Thoughts from the Other Side

Saying I’m writing from the other side of menopause sounds very dramatic, but since that’s what I’m doing, I’m going to use it to my advantage.  At least before I admit the real truth, which is the only drama accompaning my trip to menopause took place in my head.  But until last Thursday, my first full day in menopause, dramatic was how it all seemed.

Immediate, abrupt, final.  All kinds of serious adjectives were blurring my expectations of ovary removal when in actuality, I didn’t seem any different from the day before.  I didn’t feel any of the symptoms instantaneous menopause would supposedly bestow on me.  I didn’t experience any of the changes I had envisioned for myself.

Contrary to popular opinion, my hormones were not running around wreaking havoc.  No anxiety, sadness or moments of craziness.  My emotions seemed in check, like always.  And as I tried to pinpoint anything that seemed out of sorts, the one unexpected feeling that kept emerging was relief.  A strong sense of relief that this ordeal was over.  I happily discovered I still felt like me. I wasn’t sweaty and I didn’t feel “old.”  However, that may feel, I wasn’t getting it.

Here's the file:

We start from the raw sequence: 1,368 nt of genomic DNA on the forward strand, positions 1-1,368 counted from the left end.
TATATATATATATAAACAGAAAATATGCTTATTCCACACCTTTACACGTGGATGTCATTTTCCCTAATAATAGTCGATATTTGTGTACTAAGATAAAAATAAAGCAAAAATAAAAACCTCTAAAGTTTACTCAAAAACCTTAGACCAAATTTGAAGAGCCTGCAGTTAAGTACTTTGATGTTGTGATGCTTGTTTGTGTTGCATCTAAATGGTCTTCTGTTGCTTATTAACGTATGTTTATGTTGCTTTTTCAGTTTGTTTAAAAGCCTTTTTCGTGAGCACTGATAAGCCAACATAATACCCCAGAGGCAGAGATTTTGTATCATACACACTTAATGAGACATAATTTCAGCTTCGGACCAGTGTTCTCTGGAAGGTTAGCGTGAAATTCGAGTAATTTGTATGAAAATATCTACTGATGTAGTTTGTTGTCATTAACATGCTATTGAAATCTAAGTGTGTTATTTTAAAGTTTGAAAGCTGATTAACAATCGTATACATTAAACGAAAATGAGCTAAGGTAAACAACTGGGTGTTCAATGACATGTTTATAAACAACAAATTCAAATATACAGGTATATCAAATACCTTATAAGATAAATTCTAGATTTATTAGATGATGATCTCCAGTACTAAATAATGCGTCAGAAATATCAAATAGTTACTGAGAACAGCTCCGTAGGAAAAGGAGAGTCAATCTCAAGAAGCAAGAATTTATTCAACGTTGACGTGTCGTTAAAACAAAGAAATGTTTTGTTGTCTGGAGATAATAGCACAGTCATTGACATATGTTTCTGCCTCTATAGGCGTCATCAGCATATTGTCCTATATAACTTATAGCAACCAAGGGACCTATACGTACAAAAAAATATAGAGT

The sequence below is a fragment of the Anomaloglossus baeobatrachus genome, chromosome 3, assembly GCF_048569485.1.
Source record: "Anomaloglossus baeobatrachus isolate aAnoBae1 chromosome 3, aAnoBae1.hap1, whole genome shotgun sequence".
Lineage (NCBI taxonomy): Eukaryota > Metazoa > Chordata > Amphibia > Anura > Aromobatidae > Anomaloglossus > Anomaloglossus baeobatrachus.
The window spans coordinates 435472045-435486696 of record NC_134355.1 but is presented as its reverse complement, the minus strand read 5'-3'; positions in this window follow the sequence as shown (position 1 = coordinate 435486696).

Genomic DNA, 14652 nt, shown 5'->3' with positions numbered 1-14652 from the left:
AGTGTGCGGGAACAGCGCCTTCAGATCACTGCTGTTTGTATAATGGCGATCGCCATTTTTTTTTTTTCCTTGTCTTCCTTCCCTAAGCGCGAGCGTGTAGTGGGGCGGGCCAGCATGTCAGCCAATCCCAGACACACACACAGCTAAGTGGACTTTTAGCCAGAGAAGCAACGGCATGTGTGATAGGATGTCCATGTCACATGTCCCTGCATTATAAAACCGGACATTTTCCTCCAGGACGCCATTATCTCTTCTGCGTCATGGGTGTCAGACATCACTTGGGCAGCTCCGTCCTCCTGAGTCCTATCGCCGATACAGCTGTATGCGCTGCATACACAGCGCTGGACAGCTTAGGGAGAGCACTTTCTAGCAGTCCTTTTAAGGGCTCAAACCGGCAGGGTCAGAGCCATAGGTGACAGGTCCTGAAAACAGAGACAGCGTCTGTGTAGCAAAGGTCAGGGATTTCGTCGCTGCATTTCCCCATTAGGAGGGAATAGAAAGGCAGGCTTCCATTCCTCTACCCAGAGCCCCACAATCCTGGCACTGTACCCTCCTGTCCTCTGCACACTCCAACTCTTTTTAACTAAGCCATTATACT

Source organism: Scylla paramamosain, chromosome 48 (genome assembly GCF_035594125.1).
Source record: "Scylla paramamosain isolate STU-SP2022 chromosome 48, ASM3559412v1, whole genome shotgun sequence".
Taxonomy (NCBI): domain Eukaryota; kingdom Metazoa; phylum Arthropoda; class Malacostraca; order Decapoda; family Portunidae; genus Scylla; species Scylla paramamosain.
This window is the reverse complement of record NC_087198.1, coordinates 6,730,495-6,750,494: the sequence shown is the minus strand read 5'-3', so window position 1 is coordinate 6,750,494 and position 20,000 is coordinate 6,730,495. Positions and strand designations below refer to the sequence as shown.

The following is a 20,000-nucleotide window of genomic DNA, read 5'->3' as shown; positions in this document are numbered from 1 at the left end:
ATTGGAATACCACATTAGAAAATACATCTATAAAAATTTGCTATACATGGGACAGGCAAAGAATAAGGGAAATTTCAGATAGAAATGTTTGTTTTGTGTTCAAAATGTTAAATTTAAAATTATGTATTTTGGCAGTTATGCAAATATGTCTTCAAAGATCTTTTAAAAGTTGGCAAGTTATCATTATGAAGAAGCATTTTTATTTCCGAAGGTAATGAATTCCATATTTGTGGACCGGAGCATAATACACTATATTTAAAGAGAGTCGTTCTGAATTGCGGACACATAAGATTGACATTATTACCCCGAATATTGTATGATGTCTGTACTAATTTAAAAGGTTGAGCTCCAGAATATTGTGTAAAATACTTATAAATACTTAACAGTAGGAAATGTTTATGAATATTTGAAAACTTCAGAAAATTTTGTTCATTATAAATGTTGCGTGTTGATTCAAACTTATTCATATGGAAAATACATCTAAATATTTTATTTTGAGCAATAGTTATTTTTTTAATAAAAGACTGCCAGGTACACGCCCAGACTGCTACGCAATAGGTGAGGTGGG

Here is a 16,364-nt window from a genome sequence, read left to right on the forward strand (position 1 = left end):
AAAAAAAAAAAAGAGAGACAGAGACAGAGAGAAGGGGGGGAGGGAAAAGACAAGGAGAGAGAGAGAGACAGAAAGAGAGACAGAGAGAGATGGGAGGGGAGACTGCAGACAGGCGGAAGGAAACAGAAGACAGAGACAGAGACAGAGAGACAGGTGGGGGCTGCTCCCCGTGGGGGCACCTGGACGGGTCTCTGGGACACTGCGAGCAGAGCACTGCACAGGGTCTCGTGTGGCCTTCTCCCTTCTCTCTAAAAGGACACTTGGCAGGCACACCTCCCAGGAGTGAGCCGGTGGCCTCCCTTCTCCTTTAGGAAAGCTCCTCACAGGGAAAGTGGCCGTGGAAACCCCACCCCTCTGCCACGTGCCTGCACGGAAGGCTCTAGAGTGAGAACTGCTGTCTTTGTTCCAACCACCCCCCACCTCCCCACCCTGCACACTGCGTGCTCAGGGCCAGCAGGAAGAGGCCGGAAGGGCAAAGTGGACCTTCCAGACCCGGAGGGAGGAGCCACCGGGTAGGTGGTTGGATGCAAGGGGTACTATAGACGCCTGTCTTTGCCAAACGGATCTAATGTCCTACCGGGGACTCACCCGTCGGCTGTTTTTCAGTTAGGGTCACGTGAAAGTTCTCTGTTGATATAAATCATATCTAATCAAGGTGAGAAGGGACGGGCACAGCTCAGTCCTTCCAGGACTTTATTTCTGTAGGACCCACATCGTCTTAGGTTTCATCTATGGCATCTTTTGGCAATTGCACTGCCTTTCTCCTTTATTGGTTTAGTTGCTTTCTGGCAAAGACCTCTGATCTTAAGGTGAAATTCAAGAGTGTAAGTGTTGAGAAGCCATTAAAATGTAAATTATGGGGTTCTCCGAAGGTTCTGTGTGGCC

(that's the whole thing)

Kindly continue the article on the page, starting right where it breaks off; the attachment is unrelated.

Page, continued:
Many thoughts contributed to my mood the days leading up to surgery.  I felt sad then, but I fought the emotion.  I questioned it, but didn’t truly allow myself to grieve for this latest loss.  For that’s what ovary removal is, a loss and for me, it was losing a perception of my younger self.  Still, I refused to give in to it.  Instead I wondered why my bilateral mastectomy was easier to accept. Why didn’t I mourn that loss?  Was it because that needed to be done?

I know everyone is different.  We all reach acceptance of our choices on our own terms and my choice of bilateral mastectomy over lumpectomy was the way to go.  It allowed me the most peace of mind.  It was the only decision I could make that granted me the gift of waking each new day without regret.

It was my choice, I accepted it and I was ready for the day to became a reality, so why did giving up my ovaries take a larger mental toll?